- Slightly arch your back as your extend your arms over your head, grabbing your left elbow with your right hand to give your torso some room to breath. Hold each arm for two deep breaths.
- Then switch legs and repeat.
#5. Hip Circles
Guide your hips through a full range of motion with this easy, injury-reducing exercise.
- Stand straight with your feet a little wider than shoulder width apart. Bend the knees slightly and place your hands on your hips.
- Slowly rotate your hips, making big circles.
- Make five full rotations, then switch and do five full rotations in the opposite direction.
- This helps stretch your hip flexors!
#6. Round-the-World Lunges
This exercise combines a series of lunge variations to give your hips, glutes and quads a great warm-up.
- Start with a standard forward lunge, with your front leg at a 90 degree angle and your back leg straight. Hold it for two deep breaths. Then switch to the other side.
- Return to a standing position and prepare for a side lunge. Use your right leg to take a large sideways step, keeping your left foot planted. With your left leg straight, bend your right knee until you feel tension in your inner left thigh. Hold for two deep breaths and switch sides.
- Return to a standing position and prepare for a back lunge. Use your right leg to take a large step backwards, keeping your left foot planted. Lower your hips so that you create a 90 degree angle at both knees, with your right knee facing the ground and your left knee parallel with your ankle (the same position as the “walking lunges” from earlier). Hold for two deep breaths and then switch sides.
- Forward lunge right, forward lunge left, side lunge right, side lunge left, back lunge right, back lunge left completes the Round-The-World Lunges.
#7 .Calf Raises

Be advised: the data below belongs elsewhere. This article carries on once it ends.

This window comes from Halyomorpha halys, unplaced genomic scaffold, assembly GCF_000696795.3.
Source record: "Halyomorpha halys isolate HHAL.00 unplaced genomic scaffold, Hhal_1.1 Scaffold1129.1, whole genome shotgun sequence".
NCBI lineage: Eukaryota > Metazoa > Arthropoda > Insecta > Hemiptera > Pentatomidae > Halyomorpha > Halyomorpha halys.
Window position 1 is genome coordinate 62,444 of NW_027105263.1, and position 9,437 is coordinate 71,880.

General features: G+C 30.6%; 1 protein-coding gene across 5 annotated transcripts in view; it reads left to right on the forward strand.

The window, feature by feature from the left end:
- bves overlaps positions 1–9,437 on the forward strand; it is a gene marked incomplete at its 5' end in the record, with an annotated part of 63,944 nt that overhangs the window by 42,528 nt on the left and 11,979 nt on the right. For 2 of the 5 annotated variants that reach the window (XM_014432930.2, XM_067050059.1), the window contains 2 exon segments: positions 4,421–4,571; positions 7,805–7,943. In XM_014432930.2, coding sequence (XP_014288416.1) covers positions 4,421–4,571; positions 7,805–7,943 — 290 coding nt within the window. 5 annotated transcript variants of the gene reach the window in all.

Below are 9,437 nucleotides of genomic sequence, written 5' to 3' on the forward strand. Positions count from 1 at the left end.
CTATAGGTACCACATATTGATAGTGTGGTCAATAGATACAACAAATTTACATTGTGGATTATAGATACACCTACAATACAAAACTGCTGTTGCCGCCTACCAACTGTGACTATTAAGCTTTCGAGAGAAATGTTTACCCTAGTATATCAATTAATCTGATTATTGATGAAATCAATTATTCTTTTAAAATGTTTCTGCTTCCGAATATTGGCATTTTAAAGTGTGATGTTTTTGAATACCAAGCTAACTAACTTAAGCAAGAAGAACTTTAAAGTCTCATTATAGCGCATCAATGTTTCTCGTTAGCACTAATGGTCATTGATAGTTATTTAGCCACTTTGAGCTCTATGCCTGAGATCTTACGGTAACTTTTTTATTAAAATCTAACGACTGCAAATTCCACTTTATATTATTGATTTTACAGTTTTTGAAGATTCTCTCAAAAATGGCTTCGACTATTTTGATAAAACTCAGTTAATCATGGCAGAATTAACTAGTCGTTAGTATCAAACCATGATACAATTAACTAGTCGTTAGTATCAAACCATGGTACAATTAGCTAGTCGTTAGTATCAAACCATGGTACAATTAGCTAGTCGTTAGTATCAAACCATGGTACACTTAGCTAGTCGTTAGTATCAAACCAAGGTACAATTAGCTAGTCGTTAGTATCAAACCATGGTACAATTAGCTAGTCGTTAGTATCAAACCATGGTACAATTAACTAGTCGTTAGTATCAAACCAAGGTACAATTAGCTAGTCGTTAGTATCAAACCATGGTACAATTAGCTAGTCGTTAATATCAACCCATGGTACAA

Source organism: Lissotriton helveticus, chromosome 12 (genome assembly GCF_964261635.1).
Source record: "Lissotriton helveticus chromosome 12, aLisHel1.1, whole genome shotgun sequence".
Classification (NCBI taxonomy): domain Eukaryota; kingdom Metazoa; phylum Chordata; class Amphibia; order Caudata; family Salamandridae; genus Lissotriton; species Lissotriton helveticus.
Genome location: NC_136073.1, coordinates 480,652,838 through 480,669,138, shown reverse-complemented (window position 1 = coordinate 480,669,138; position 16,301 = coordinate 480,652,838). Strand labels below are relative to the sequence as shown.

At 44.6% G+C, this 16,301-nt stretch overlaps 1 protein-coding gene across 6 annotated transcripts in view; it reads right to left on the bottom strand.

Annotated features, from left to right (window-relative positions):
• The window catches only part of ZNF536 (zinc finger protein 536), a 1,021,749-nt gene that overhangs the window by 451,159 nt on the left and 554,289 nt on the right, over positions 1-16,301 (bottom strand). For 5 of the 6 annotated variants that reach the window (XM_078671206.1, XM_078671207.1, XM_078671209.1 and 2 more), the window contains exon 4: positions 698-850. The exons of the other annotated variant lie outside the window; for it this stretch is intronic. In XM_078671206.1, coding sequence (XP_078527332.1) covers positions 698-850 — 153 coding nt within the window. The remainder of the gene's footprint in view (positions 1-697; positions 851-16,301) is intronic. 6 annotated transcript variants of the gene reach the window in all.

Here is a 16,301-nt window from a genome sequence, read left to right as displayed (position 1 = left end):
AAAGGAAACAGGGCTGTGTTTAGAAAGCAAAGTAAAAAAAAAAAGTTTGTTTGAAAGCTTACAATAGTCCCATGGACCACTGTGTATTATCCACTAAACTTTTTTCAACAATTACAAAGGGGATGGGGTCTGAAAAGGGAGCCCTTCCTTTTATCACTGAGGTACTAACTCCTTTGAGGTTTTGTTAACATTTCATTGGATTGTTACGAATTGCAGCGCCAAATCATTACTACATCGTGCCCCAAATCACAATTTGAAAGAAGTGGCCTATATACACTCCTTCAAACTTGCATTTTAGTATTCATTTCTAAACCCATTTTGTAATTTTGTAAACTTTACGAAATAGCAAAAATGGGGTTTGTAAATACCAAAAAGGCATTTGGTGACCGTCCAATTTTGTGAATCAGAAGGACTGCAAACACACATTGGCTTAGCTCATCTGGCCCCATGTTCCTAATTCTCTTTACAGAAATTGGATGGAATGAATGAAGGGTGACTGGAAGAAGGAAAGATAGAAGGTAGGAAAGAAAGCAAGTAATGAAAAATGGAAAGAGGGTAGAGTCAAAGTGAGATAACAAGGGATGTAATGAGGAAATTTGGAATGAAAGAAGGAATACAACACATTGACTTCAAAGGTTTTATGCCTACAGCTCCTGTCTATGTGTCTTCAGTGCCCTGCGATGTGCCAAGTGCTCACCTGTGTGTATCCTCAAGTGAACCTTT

Calf raises may seem like a simple exercise, but are crucial for preventing shin splints and ankle injuries.
- With your legs straight and your feet slightly separated, raise your heels by extending your ankles as high as possible and flexing your calf. Ensure that the knee is kept straight, there should be no bending at any time. Hold this position for a few seconds before you start to go back down. Repeat 10 times.
- You can take this exercise a step further by standing on a step or ledge, with heels hanging off the edge. This allows you to do the exercise in reverse, and dip your heels down into a “V” position. This will give your calves a good stretch and feel great on your feet’s arches (please use common sense when choosing a ledge, as you may lose your balance).
#8. Stork Stretch
Your quads do a significant amount of work during a run, let them breathe with this easy stretch.
- Keeping your back straight and your eyes facing forward.
- Slowly pull the heel of your foot toward your butt, stopping when you feel tension in your quadriceps. Be sure to keep your hips and knees aligned with one another.
- Keep the knee of your supporting leg slightly bent. Hold for two deep breaths, then return to the starting position. Repeat with your left leg.
You’re done! Have a great run! And don’t forget to stretch post-run, too.
Hi, Jeremy Here,
I am the the guy behind Train for a 5K. On this site, I share everything that learned along my running journey. The content I create is the running training I wish I had before we started this journey. About Me.